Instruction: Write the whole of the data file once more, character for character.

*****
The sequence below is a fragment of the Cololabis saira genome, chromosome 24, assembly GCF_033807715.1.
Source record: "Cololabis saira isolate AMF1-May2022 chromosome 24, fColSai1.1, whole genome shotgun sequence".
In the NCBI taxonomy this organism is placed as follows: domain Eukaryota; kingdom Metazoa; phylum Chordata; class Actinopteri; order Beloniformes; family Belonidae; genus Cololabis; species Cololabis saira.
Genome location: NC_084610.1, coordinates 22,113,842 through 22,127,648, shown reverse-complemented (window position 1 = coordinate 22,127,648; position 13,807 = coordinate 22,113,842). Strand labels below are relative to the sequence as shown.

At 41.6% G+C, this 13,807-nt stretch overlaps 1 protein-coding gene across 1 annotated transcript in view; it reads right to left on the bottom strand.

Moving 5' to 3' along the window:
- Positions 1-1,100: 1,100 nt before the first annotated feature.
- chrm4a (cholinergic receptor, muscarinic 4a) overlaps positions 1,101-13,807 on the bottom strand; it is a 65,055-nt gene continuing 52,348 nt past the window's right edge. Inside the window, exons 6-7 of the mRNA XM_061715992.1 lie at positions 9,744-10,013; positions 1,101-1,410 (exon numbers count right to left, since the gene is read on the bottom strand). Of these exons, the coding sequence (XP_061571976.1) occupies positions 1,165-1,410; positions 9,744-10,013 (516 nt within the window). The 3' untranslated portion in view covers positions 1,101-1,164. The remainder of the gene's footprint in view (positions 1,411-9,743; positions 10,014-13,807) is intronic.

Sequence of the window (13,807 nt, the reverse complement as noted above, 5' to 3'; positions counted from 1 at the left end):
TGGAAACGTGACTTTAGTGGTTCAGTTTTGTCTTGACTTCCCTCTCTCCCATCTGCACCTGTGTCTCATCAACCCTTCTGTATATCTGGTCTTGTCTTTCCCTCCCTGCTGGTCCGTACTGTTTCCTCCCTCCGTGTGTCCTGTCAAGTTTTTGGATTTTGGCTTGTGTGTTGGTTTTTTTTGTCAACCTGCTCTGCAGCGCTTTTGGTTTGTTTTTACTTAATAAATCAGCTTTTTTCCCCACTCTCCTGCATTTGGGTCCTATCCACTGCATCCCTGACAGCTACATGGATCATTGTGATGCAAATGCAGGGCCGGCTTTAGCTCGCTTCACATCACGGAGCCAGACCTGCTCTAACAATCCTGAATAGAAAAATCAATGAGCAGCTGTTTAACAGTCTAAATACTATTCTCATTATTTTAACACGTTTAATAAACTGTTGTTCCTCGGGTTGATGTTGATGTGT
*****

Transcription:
The sequence below is a fragment of the Cololabis saira genome, chromosome 24, assembly GCF_033807715.1.
Source record: "Cololabis saira isolate AMF1-May2022 chromosome 24, fColSai1.1, whole genome shotgun sequence".
In the NCBI taxonomy this organism is placed as follows: domain Eukaryota; kingdom Metazoa; phylum Chordata; class Actinopteri; order Beloniformes; family Belonidae; genus Cololabis; species Cololabis saira.
Genome location: NC_084610.1, coordinates 22,113,842 through 22,127,648, shown reverse-complemented (window position 1 = coordinate 22,127,648; position 13,807 = coordinate 22,113,842). Strand labels below are relative to the sequence as shown.

At 41.6% G+C, this 13,807-nt stretch overlaps 1 protein-coding gene across 1 annotated transcript in view; it reads right to left on the bottom strand.

Moving 5' to 3' along the window:
- Positions 1-1,100: 1,100 nt before the first annotated feature.
- chrm4a (cholinergic receptor, muscarinic 4a) overlaps positions 1,101-13,807 on the bottom strand; it is a 65,055-nt gene continuing 52,348 nt past the window's right edge. Inside the window, exons 6-7 of the mRNA XM_061715992.1 lie at positions 9,744-10,013; positions 1,101-1,410 (exon numbers count right to left, since the gene is read on the bottom strand). Of these exons, the coding sequence (XP_061571976.1) occupies positions 1,165-1,410; positions 9,744-10,013 (516 nt within the window). The 3' untranslated portion in view covers positions 1,101-1,164. The remainder of the gene's footprint in view (positions 1,411-9,743; positions 10,014-13,807) is intronic.

Sequence of the window (13,807 nt, the reverse complement as noted above, 5' to 3'; positions counted from 1 at the left end):
TGGAAACGTGACTTTAGTGGTTCAGTTTTGTCTTGACTTCCCTCTCTCCCATCTGCACCTGTGTCTCATCAACCCTTCTGTATATCTGGTCTTGTCTTTCCCTCCCTGCTGGTCCGTACTGTTTCCTCCCTCCGTGTGTCCTGTCAAGTTTTTGGATTTTGGCTTGTGTGTTGGTTTTTTTTGTCAACCTGCTCTGCAGCGCTTTTGGTTTGTTTTTACTTAATAAATCAGCTTTTTTCCCCACTCTCCTGCATTTGGGTCCTATCCACTGCATCCCTGACAGCTACATGGATCATTGTGATGCAAATGCAGGGCCGGCTTTAGCTCGCTTCACATCACGGAGCCAGACCTGCTCTAACAATCCTGAATAGAAAAATCAATGAGCAGCTGTTTAACAGTCTAAATACTATTCTCATTATTTTAACACGTTTAATAAACTGTTGTTCCTCGGGTTGATGTTGATGTGT